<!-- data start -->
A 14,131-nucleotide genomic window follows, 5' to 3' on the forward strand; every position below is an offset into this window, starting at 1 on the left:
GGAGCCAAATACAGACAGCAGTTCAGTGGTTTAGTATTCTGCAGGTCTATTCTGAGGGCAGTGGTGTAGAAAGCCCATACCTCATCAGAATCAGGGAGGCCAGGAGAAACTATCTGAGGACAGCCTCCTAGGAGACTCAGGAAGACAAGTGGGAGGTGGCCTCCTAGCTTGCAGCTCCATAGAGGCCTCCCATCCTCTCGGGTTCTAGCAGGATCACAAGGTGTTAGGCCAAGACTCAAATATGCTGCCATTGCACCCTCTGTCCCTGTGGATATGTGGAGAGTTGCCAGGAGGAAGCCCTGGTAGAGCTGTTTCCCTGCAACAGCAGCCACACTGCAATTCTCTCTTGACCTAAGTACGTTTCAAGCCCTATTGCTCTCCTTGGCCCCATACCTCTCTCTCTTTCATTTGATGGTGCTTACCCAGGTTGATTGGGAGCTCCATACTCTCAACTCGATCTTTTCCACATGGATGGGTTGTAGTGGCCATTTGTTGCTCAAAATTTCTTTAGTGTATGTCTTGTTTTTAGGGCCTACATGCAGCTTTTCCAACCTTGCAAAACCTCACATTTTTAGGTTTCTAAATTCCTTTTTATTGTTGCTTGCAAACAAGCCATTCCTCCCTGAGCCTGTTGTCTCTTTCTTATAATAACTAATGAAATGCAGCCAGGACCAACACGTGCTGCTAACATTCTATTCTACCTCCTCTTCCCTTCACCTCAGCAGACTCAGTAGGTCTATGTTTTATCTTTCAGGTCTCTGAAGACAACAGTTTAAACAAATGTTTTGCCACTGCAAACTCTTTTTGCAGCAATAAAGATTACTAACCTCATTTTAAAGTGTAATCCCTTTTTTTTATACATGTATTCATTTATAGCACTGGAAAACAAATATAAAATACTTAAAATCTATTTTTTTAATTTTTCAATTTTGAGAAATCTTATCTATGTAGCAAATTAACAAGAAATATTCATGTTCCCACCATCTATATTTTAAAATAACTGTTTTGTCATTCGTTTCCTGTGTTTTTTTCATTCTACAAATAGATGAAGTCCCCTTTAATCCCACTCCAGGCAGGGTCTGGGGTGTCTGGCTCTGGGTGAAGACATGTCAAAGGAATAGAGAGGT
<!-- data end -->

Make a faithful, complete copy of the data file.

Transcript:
A 14,131-nucleotide genomic window follows, 5' to 3' on the forward strand; every position below is an offset into this window, starting at 1 on the left:
GGAGCCAAATACAGACAGCAGTTCAGTGGTTTAGTATTCTGCAGGTCTATTCTGAGGGCAGTGGTGTAGAAAGCCCATACCTCATCAGAATCAGGGAGGCCAGGAGAAACTATCTGAGGACAGCCTCCTAGGAGACTCAGGAAGACAAGTGGGAGGTGGCCTCCTAGCTTGCAGCTCCATAGAGGCCTCCCATCCTCTCGGGTTCTAGCAGGATCACAAGGTGTTAGGCCAAGACTCAAATATGCTGCCATTGCACCCTCTGTCCCTGTGGATATGTGGAGAGTTGCCAGGAGGAAGCCCTGGTAGAGCTGTTTCCCTGCAACAGCAGCCACACTGCAATTCTCTCTTGACCTAAGTACGTTTCAAGCCCTATTGCTCTCCTTGGCCCCATACCTCTCTCTCTTTCATTTGATGGTGCTTACCCAGGTTGATTGGGAGCTCCATACTCTCAACTCGATCTTTTCCACATGGATGGGTTGTAGTGGCCATTTGTTGCTCAAAATTTCTTTAGTGTATGTCTTGTTTTTAGGGCCTACATGCAGCTTTTCCAACCTTGCAAAACCTCACATTTTTAGGTTTCTAAATTCCTTTTTATTGTTGCTTGCAAACAAGCCATTCCTCCCTGAGCCTGTTGTCTCTTTCTTATAATAACTAATGAAATGCAGCCAGGACCAACACGTGCTGCTAACATTCTATTCTACCTCCTCTTCCCTTCACCTCAGCAGACTCAGTAGGTCTATGTTTTATCTTTCAGGTCTCTGAAGACAACAGTTTAAACAAATGTTTTGCCACTGCAAACTCTTTTTGCAGCAATAAAGATTACTAACCTCATTTTAAAGTGTAATCCCTTTTTTTTATACATGTATTCATTTATAGCACTGGAAAACAAATATAAAATACTTAAAATCTATTTTTTTAATTTTTCAATTTTGAGAAATCTTATCTATGTAGCAAATTAACAAGAAATATTCATGTTCCCACCATCTATATTTTAAAATAACTGTTTTGTCATTCGTTTCCTGTGTTTTTTTCATTCTACAAATAGATGAAGTCCCCTTTAATCCCACTCCAGGCAGGGTCTGGGGTGTCTGGCTCTGGGTGAAGACATGTCAAAGGAATAGAGAGGT